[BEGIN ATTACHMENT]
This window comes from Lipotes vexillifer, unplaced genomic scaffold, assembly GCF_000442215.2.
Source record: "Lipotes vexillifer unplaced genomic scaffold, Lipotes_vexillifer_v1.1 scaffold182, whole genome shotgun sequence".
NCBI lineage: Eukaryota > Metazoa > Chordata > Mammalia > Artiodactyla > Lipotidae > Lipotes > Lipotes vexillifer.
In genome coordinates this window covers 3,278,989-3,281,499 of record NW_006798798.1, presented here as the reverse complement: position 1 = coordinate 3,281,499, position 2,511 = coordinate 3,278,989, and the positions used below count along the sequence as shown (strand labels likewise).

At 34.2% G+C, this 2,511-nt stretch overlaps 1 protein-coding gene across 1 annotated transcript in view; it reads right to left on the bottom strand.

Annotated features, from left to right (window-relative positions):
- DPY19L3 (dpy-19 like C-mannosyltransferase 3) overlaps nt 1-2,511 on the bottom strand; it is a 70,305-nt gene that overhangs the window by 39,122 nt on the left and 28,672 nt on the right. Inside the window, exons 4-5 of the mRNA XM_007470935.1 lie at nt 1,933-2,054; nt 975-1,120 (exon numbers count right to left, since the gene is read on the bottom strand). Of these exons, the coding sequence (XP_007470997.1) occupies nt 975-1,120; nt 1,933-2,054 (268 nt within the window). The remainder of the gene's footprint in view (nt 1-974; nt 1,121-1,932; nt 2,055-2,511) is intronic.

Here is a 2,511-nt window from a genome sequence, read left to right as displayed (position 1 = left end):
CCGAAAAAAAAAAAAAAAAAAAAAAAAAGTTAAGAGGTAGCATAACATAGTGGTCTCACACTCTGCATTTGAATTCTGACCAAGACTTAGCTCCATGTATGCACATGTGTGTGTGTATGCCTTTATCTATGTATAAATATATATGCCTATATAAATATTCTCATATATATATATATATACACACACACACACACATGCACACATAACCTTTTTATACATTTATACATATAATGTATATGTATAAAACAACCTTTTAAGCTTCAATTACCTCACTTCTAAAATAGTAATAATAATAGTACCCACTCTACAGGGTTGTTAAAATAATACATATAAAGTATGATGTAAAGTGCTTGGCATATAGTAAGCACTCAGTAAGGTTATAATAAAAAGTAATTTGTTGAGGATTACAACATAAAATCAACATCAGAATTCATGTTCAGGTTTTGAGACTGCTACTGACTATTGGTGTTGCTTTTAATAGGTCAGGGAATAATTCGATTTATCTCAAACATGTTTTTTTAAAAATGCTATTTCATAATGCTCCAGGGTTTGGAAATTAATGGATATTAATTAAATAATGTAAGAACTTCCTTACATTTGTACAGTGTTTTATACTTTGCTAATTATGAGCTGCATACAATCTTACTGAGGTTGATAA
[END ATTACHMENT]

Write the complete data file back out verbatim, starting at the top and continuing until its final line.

This window comes from Lipotes vexillifer, unplaced genomic scaffold, assembly GCF_000442215.2.
Source record: "Lipotes vexillifer unplaced genomic scaffold, Lipotes_vexillifer_v1.1 scaffold182, whole genome shotgun sequence".
NCBI lineage: Eukaryota > Metazoa > Chordata > Mammalia > Artiodactyla > Lipotidae > Lipotes > Lipotes vexillifer.
In genome coordinates this window covers 3,278,989-3,281,499 of record NW_006798798.1, presented here as the reverse complement: position 1 = coordinate 3,281,499, position 2,511 = coordinate 3,278,989, and the positions used below count along the sequence as shown (strand labels likewise).

At 34.2% G+C, this 2,511-nt stretch overlaps 1 protein-coding gene across 1 annotated transcript in view; it reads right to left on the bottom strand.

Annotated features, from left to right (window-relative positions):
- DPY19L3 (dpy-19 like C-mannosyltransferase 3) overlaps nt 1-2,511 on the bottom strand; it is a 70,305-nt gene that overhangs the window by 39,122 nt on the left and 28,672 nt on the right. Inside the window, exons 4-5 of the mRNA XM_007470935.1 lie at nt 1,933-2,054; nt 975-1,120 (exon numbers count right to left, since the gene is read on the bottom strand). Of these exons, the coding sequence (XP_007470997.1) occupies nt 975-1,120; nt 1,933-2,054 (268 nt within the window). The remainder of the gene's footprint in view (nt 1-974; nt 1,121-1,932; nt 2,055-2,511) is intronic.

Here is a 2,511-nt window from a genome sequence, read left to right as displayed (position 1 = left end):
CCGAAAAAAAAAAAAAAAAAAAAAAAAAGTTAAGAGGTAGCATAACATAGTGGTCTCACACTCTGCATTTGAATTCTGACCAAGACTTAGCTCCATGTATGCACATGTGTGTGTGTATGCCTTTATCTATGTATAAATATATATGCCTATATAAATATTCTCATATATATATATATATACACACACACACACACATGCACACATAACCTTTTTATACATTTATACATATAATGTATATGTATAAAACAACCTTTTAAGCTTCAATTACCTCACTTCTAAAATAGTAATAATAATAGTACCCACTCTACAGGGTTGTTAAAATAATACATATAAAGTATGATGTAAAGTGCTTGGCATATAGTAAGCACTCAGTAAGGTTATAATAAAAAGTAATTTGTTGAGGATTACAACATAAAATCAACATCAGAATTCATGTTCAGGTTTTGAGACTGCTACTGACTATTGGTGTTGCTTTTAATAGGTCAGGGAATAATTCGATTTATCTCAAACATGTTTTTTTAAAAATGCTATTTCATAATGCTCCAGGGTTTGGAAATTAATGGATATTAATTAAATAATGTAAGAACTTCCTTACATTTGTACAGTGTTTTATACTTTGCTAATTATGAGCTGCATACAATCTTACTGAGGTTGATAA